It’s meant that I can’t even do any useful exercises so I’ve piled on a few pounds and have felt rather listless. The best thing has been that neither injury has really stopped me from sleeping well.

One bright spot has been that I’ve been able to cycle vicariously through some great blogs – many thanks to the authors, including: jim @ fitrecovery, Mark and Rachel @ twobritsandatent, Klem @ tempocyclist, Brady? @ baldbrady and Josh Day @ cyclingfordays. Great work folks.

I’m surprised how many people suffer from sciatica – almost every time someone asks why I’m limping I get a knowing look and a story about how how they too had suffered. The knowledge that I’m not alone is not really helping – other than the fact that they all seem to have recovered.

After three weeks it’s a good deal better – but not quite fully right. I’m hopeful of doing something this coming week but am taking it carefully (bordering on being sensible) as I really don’t want to aggravate it.

A note of caution: if you are struggling to think of something to buy a loved one for Christmas, sciatica is not the answer.


Good injuries and bad injuries


The blessed turf of Lord’s (and the media centre), late afternoon – from the holy of holies, the Long Room

I really don’t like this being unwell nonsense.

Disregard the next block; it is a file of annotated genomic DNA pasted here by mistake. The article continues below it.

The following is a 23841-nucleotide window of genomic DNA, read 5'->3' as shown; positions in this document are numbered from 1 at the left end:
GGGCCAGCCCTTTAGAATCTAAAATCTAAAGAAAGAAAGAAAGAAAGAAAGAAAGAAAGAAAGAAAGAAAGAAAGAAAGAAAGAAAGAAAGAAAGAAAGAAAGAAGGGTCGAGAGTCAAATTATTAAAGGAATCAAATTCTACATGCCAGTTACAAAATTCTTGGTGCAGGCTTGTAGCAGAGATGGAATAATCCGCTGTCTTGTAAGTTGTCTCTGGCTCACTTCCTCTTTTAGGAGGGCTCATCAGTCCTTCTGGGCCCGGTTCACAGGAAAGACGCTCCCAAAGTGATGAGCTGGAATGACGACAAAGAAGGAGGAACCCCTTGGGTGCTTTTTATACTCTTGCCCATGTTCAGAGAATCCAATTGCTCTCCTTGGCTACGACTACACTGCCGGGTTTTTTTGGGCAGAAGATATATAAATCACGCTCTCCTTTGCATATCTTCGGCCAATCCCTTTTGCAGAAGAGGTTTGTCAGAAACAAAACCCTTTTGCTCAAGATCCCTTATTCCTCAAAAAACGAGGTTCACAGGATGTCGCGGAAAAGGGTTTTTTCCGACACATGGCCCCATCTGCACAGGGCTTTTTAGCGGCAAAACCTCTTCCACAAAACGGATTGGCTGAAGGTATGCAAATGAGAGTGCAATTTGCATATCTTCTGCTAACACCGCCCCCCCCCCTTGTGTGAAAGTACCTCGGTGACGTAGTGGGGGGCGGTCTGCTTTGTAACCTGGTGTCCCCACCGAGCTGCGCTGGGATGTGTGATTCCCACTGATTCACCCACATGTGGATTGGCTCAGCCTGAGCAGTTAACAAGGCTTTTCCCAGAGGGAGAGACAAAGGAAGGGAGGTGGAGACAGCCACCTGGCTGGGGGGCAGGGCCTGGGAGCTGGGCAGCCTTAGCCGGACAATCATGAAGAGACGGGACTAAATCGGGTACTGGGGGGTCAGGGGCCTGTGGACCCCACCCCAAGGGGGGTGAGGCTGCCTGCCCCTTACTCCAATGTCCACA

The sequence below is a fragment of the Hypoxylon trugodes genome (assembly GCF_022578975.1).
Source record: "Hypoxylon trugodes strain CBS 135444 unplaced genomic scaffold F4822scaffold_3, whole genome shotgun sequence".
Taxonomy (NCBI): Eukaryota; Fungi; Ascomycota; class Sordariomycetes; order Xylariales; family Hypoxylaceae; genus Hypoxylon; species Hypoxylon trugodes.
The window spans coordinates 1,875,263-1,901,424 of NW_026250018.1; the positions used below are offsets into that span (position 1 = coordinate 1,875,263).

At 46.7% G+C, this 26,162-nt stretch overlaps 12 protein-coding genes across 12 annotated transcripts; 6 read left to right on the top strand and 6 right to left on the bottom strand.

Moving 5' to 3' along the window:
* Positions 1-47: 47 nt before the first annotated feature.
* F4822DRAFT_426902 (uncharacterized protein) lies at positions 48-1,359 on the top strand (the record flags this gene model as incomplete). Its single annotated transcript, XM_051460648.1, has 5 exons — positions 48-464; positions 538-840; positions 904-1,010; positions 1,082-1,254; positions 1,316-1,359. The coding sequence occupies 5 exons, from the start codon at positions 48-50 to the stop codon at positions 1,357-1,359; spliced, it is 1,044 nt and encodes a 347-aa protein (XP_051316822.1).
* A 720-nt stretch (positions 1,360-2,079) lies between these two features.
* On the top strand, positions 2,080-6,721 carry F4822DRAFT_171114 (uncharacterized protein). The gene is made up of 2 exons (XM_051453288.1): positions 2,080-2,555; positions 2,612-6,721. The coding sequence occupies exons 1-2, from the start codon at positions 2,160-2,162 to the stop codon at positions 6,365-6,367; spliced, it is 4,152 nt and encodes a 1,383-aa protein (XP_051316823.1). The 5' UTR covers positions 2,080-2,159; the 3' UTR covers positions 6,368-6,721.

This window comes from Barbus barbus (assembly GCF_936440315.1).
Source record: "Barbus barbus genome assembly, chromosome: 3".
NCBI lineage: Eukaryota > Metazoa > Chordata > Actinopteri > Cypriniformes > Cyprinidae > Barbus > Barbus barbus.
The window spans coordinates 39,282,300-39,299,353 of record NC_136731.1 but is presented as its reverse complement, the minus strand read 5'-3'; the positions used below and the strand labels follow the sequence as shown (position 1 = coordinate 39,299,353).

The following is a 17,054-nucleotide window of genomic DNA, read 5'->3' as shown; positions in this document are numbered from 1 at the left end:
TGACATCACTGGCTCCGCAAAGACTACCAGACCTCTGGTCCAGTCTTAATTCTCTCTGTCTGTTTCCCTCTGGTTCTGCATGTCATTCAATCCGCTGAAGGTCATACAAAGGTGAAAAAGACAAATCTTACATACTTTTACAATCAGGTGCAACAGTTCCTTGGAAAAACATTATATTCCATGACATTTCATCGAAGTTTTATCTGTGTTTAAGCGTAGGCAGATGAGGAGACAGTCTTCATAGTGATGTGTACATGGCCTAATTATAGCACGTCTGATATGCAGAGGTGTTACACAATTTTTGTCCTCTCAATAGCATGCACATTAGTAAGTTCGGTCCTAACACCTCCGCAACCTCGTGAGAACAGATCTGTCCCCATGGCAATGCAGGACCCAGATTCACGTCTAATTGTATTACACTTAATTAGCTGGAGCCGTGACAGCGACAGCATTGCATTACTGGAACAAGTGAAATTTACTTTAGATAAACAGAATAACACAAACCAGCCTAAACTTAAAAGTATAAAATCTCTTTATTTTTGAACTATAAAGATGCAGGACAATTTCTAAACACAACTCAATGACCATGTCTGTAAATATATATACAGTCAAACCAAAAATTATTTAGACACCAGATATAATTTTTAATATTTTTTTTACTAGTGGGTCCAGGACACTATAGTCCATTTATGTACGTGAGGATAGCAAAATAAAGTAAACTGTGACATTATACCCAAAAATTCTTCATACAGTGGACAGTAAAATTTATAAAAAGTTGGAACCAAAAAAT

I think part of it is that it’s a very rare sensation for me – I didn’t have a day’s illness in my last 15 years working and even since retirement I don’t think I’ve been ill enough to have missed a day if I had been working.

The sciatica has come as a real pain the arse (literally and metaphorically) but was improving by the end of last week.

The bruises and scrapes from Thursday’s fall made sleeping a bit more difficult that night but are healing really quickly and on Friday, having taken the train up to London, I walked to and from Lord’s Cricket Ground. I was there thanks to a generous invite from one of my brothers-in-law to a ‘sporting’ lunch in the Long Room. A great occasion – a fine meal, very entertaining speakers and really good company around the table.

I don’t know if I overdid it, but since then the sciatica has been worse. No cycling yesterday (good to have an excuse as it was raining) but two of the friends I cycle with in France came for supper (with wives). One of them was Philip, the GP, who confirmed my diagnosis of sciatica.

So, a bruised sciatic nerve that will take a few weeks to get better. The problem is that it really hurts every time I get up after a few minutes of sitting and everyone thoroughly enjoyed my discomfort (in a caring, sharing sort of way) last night as I struggled to get up to refill glasses, clear plates and make coffee.